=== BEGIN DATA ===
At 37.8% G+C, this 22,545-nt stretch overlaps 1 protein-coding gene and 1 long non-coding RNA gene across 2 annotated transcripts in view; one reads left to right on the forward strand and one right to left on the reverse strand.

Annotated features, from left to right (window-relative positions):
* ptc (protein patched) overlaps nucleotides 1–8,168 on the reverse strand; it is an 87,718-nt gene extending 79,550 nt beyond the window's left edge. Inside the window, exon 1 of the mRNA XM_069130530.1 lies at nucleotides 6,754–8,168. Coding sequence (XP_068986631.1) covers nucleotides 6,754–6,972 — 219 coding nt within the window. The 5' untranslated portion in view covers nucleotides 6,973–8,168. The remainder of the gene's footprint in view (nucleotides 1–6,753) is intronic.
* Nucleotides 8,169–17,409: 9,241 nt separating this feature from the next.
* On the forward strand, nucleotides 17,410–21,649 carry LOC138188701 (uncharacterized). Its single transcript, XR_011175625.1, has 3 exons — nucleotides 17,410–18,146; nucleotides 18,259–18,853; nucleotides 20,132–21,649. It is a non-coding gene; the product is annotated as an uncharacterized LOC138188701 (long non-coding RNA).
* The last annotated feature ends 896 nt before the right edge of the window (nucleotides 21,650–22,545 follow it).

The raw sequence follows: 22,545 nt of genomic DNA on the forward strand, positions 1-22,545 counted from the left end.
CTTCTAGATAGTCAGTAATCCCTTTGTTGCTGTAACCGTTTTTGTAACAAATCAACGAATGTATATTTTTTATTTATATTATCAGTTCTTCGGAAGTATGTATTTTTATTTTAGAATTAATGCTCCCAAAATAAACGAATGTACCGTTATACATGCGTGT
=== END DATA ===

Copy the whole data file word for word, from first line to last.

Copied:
At 37.8% G+C, this 22,545-nt stretch overlaps 1 protein-coding gene and 1 long non-coding RNA gene across 2 annotated transcripts in view; one reads left to right on the forward strand and one right to left on the reverse strand.

Annotated features, from left to right (window-relative positions):
* ptc (protein patched) overlaps nucleotides 1–8,168 on the reverse strand; it is an 87,718-nt gene extending 79,550 nt beyond the window's left edge. Inside the window, exon 1 of the mRNA XM_069130530.1 lies at nucleotides 6,754–8,168. Coding sequence (XP_068986631.1) covers nucleotides 6,754–6,972 — 219 coding nt within the window. The 5' untranslated portion in view covers nucleotides 6,973–8,168. The remainder of the gene's footprint in view (nucleotides 1–6,753) is intronic.
* Nucleotides 8,169–17,409: 9,241 nt separating this feature from the next.
* On the forward strand, nucleotides 17,410–21,649 carry LOC138188701 (uncharacterized). Its single transcript, XR_011175625.1, has 3 exons — nucleotides 17,410–18,146; nucleotides 18,259–18,853; nucleotides 20,132–21,649. It is a non-coding gene; the product is annotated as an uncharacterized LOC138188701 (long non-coding RNA).
* The last annotated feature ends 896 nt before the right edge of the window (nucleotides 21,650–22,545 follow it).

The raw sequence follows: 22,545 nt of genomic DNA on the forward strand, positions 1-22,545 counted from the left end.
CTTCTAGATAGTCAGTAATCCCTTTGTTGCTGTAACCGTTTTTGTAACAAATCAACGAATGTATATTTTTTATTTATATTATCAGTTCTTCGGAAGTATGTATTTTTATTTTAGAATTAATGCTCCCAAAATAAACGAATGTACCGTTATACATGCGTGT